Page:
Taiwanese electronics maker Foxconn has selected the Village of Mount Pleasant, in Racine County, WI, as the site for a $10 billion, 20 million-square foot flat-panel display factory, according to the Milwaukee Journal Sentinel.
The company has 90% of the 2,900 acres needed for the factory, construction staging and future growth under contract. The factory will take up 1,200 acres and could employ up to 13,000 people when complete.
However, area homeowners are pushing back on the project and the prospect of having to relocate to make way for the plant. The company has offered to pay a premium of $50,000 per acre for some tracts of agricultural land.
When big business comes to town, locals face significant ramifications.
While Racine County residents are prepping for the inevitable disruption Foxconn's investment will bring, other cities are vying — and bracing — for the potential that their bid for a new Amazon headquarters will be selected. As cities ready their proposals for the project and the anticipated incentive and benefit packages that would come with it, others have cautioned that an investment of such magnitude isn't without its drawbacks.
Such projects are known to bring an influx of high-paid tech workers and, with them, more demand for housing. That migration can strain existing housing stock, triggering an increase in home prices that pushes out lower- and middle-income households that can no longer afford to remain in the area. Transportation systems, too, can become strained, as many are unable to sufficiently recalibrate to a rapidly growing population.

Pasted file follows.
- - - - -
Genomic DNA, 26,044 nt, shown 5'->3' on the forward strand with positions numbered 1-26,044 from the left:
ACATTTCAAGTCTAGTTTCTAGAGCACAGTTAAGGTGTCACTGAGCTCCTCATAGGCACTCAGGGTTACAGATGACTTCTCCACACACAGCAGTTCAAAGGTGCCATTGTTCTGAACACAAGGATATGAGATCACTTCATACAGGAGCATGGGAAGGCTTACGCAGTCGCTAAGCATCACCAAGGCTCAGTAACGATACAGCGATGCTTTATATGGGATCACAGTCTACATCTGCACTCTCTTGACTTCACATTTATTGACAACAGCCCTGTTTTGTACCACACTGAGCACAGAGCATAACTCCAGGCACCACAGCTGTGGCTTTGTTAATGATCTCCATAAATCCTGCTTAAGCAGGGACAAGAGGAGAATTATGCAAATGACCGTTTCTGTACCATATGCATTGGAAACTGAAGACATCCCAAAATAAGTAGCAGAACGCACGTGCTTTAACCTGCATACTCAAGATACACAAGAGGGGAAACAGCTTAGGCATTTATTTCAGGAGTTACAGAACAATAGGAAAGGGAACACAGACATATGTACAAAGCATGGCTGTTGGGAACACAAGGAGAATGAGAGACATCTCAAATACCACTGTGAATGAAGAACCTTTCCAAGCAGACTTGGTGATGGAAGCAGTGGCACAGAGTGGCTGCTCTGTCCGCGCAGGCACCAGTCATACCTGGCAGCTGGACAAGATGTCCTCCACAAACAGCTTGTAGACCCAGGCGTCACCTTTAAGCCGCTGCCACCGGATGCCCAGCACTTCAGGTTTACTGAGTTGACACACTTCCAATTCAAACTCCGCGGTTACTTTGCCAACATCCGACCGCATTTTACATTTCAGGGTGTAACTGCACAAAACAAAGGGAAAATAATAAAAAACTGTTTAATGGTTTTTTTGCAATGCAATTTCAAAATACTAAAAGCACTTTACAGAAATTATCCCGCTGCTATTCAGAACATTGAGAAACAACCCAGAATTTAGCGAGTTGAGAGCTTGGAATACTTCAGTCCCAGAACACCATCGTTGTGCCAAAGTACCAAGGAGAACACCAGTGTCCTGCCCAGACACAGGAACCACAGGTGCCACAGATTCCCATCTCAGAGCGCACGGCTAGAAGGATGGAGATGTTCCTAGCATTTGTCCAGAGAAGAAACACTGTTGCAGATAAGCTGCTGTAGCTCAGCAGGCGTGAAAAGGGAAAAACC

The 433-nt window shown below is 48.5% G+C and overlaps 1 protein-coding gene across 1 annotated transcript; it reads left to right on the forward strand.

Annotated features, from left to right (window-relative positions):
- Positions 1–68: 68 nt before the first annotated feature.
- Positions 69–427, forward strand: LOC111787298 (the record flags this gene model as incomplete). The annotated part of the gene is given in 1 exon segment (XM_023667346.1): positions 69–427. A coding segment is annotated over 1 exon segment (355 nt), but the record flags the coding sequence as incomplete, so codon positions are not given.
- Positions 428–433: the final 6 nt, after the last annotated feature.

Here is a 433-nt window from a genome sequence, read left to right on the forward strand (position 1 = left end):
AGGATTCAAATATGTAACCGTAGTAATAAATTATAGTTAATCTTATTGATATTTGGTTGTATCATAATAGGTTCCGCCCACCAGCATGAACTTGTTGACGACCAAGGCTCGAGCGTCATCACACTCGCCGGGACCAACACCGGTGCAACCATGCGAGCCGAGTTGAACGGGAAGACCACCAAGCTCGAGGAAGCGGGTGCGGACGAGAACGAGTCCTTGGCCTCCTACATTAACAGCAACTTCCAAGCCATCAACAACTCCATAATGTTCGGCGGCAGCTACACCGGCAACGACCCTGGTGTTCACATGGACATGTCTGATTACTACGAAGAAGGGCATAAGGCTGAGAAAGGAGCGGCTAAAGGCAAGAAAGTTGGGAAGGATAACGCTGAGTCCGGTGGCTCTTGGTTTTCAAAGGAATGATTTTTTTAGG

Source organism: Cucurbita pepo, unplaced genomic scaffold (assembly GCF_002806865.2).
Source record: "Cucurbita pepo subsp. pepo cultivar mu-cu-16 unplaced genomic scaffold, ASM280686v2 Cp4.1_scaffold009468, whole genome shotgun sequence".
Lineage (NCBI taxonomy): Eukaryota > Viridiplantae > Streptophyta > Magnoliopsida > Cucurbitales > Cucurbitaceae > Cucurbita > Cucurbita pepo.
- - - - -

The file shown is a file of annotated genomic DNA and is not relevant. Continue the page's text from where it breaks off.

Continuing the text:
To offset some of the potential stresses put on cities when tech giants and major retailers come to town, many states and municipalities insist on benefits being a two-way street. Iowa and the city of Waukee are welcoming Apple and its $1.3 billion data center with $208 million in tax breaks, so long as Apple donates $100 million to a local economic development fund.
Waukee's recent growth has left it unable to keep pace with necessary infrastructure improvements. Officials hope Apple's direct investment, plus additional development spurred by the data center project, will fund the necessary upgrades.
Menlo Park, CA, negotiated a substantially more impressive benefits deal with Facebook in exchange for allowing the company to expand its headquarters there. The city approved zoning and height requirements for the 1.1 million-square-foot addition contingent on the social media company providing a host of community benefits, including $430,000 in rent subsidies for community workers like teachers and police officers, $6.3 million for affordable housing and $1 million in scholarships for local students.